Most of the neighborhood heard about the Madison Park bank robbery and subsequent fatal shooting of the suspect that occurred last week.
In summary – if you haven’t heard about it – a man dressed as a woman robbed the Wells Fargo bank near East Madison Street and McGilvra Blvd. in Madison Park on Thursday, April 3rd at about 9:15 a.m. He fled on foot with a rolling suitcase, before he was seen getting into a silver sedan. Approximately 10 minutes later, SPD received word that a silver Hyundai had crashed and flipped in the Denny-Blaine neighborhood, and the driver was seen leaving the scene with a suitcase. After a couple of hours spent tracking down the suspect, they found him in the 100 block of 39th Avenue East. He pulled a knife on the detective attempting to apprehend him, and refused to put it down. The detective fired his gun on the suspect when the man charged him (officers are required to use deadly force when an individual is an imminent threat to police or citizens), killing him on the scene. Click here for the full KING 5 report from the day of the incident.
We later learned that the suspect was Cody Spafford, a sous chef at the Walrus and the Carpenter.
Since the incident, more details have come out. After the car accident and the following couple of hours when police could not find Spafford, an officer spotted him running between two buildings close to the intersection of 39th Avenue E. and E. John Street at about 11:40 a.m.; a little more than two hours after the bank robbery.
A detective made contact with the Spafford, who was on top of a garage, holding a large knife. The detective repeatedly ordered him to drop the knife, as a lieutenant called officers with stun guns to their location. Before the officers could arrive, Spafford ran toward the detective with knife in hand. The detective fired multiple rounds from a rifle, after Spafford was within 15 feet. Spafford was hit and medics attempted CPR, but he died on scene.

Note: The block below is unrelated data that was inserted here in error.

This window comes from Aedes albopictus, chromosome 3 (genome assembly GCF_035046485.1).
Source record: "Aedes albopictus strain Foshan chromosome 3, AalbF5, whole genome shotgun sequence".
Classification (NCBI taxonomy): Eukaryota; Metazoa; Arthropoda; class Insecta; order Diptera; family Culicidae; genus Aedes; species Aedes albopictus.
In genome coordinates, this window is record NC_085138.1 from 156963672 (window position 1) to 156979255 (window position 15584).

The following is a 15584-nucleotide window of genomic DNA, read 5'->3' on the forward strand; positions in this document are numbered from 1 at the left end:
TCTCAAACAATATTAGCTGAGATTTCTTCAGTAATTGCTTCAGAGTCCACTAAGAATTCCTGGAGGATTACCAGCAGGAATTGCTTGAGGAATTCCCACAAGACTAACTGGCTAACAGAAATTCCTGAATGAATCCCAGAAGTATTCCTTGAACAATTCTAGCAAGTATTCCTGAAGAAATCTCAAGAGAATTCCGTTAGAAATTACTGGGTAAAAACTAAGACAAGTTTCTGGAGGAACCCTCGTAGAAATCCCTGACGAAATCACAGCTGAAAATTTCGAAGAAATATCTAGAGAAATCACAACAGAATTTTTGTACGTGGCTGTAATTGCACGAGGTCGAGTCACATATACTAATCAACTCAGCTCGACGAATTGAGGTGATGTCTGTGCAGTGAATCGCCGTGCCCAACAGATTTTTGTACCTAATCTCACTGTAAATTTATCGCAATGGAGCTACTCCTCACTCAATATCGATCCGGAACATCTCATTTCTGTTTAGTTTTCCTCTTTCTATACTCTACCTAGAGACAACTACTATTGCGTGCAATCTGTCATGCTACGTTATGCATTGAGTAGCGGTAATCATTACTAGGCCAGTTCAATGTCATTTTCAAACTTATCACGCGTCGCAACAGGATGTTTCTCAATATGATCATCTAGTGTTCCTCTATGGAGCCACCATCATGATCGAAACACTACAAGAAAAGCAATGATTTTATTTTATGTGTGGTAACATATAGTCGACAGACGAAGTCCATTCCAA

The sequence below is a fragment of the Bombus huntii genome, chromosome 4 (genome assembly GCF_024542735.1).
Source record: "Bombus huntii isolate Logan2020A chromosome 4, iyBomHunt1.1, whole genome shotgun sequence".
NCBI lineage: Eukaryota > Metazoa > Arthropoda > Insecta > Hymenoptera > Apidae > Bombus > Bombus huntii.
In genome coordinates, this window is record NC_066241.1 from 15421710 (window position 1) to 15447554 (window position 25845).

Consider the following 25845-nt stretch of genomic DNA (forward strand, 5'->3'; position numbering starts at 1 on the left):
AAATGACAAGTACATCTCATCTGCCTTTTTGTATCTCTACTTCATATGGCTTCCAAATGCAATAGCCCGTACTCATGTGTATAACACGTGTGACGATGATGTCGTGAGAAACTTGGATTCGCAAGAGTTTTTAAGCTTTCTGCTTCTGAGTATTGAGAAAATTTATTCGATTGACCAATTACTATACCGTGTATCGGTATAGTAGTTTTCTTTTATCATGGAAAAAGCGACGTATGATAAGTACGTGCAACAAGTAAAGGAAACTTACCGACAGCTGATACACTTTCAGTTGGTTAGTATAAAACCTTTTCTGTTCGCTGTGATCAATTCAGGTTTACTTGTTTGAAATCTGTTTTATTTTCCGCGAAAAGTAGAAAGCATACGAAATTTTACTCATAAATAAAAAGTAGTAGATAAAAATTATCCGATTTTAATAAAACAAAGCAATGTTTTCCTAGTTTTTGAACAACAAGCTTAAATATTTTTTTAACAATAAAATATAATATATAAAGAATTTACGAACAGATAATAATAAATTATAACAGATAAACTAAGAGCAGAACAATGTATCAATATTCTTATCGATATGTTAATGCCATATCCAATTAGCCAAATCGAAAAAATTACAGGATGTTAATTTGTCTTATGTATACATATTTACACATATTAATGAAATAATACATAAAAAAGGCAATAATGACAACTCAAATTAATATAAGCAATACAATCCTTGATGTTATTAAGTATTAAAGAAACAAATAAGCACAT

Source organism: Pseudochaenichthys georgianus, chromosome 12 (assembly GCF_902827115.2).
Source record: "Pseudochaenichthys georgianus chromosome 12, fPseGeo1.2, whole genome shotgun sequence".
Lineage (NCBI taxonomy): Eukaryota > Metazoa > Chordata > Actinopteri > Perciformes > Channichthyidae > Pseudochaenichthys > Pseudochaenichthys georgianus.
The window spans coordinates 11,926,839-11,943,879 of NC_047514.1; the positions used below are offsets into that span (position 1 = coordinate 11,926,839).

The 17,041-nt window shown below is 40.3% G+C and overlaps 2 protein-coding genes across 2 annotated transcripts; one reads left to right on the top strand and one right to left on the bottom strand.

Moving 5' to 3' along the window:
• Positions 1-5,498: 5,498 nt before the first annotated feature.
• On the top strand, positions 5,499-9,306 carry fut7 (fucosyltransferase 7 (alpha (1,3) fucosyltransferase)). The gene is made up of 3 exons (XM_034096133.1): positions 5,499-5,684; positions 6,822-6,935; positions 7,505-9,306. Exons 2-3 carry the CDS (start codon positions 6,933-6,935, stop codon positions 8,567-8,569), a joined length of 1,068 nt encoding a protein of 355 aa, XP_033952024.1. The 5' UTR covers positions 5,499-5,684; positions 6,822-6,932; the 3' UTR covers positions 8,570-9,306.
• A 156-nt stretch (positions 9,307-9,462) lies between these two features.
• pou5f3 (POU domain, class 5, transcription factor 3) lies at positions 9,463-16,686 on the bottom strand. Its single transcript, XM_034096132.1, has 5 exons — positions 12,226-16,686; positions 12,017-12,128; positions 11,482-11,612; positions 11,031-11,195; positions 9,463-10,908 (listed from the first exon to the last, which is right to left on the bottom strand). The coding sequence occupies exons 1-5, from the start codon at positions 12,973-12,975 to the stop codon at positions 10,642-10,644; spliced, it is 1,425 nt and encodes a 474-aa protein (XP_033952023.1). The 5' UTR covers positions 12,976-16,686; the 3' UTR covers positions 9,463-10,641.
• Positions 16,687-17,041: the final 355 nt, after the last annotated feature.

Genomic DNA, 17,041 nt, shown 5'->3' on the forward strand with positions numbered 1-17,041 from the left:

According to an SPD news release, “Although officers armed with less-lethal tools were responding to the incident at the time of the shooting, police are trained to use deadly force when facing a threat from a deadly weapon, like a gun or knife.”
SPD recovered the rolling suitcase nearby in a garage, still filled with cash. They also recovered an Airsoft gun that realistically resembled a handgun (possibly the one used in the robbery) from Spafford’s crashed car, which is still being processed. The detective who fired on Spafford is Jim Rodgers, a 15-year veteran of the SPD. He is now on paid administrative leave as the Department investigates the incident.
Police did not identify Cody Spafford as the deceased suspect, but his boss at the Walrus and the Carpenter did. He said that Spafford seemed to be doing well, was about to take a job in New York, and had not shown any signs of money problems or mental illness. This incident comes as a complete shock to the restaurant and Cody’s friends, who spoke with The Stranger about their perspective.
“Looking back at things, there were a lot of signs that none of us knew how to read,” The Walrus and The Carpenter’s Chef de Cuisine, Eli Dahlin, told The Stranger’s Ansel Herz. “He stopped wearing short-sleeved shirts. He started disappearing into the bathroom more than seemed normal. He started coming in late more often, which was strange for him. The quality of his work diminished. We thought, ‘He’s moving in a few weeks. He’s over it.’ It was one of those things like ‘Why make a fuss about it?'” Monica Mason, Spafford’s housemate and friend, found drug paraphernalia in his room, and believes he had been using heroin.
The Walrus and The Carpenter was closed for three days (Friday through Sunday) for employees to mourn Cody’s death, and through April 13th all proceeds from the restaurant will be donated to Recovery Café, which helps people recovering from addiction or trauma.
Featured photo from KiroTV.com.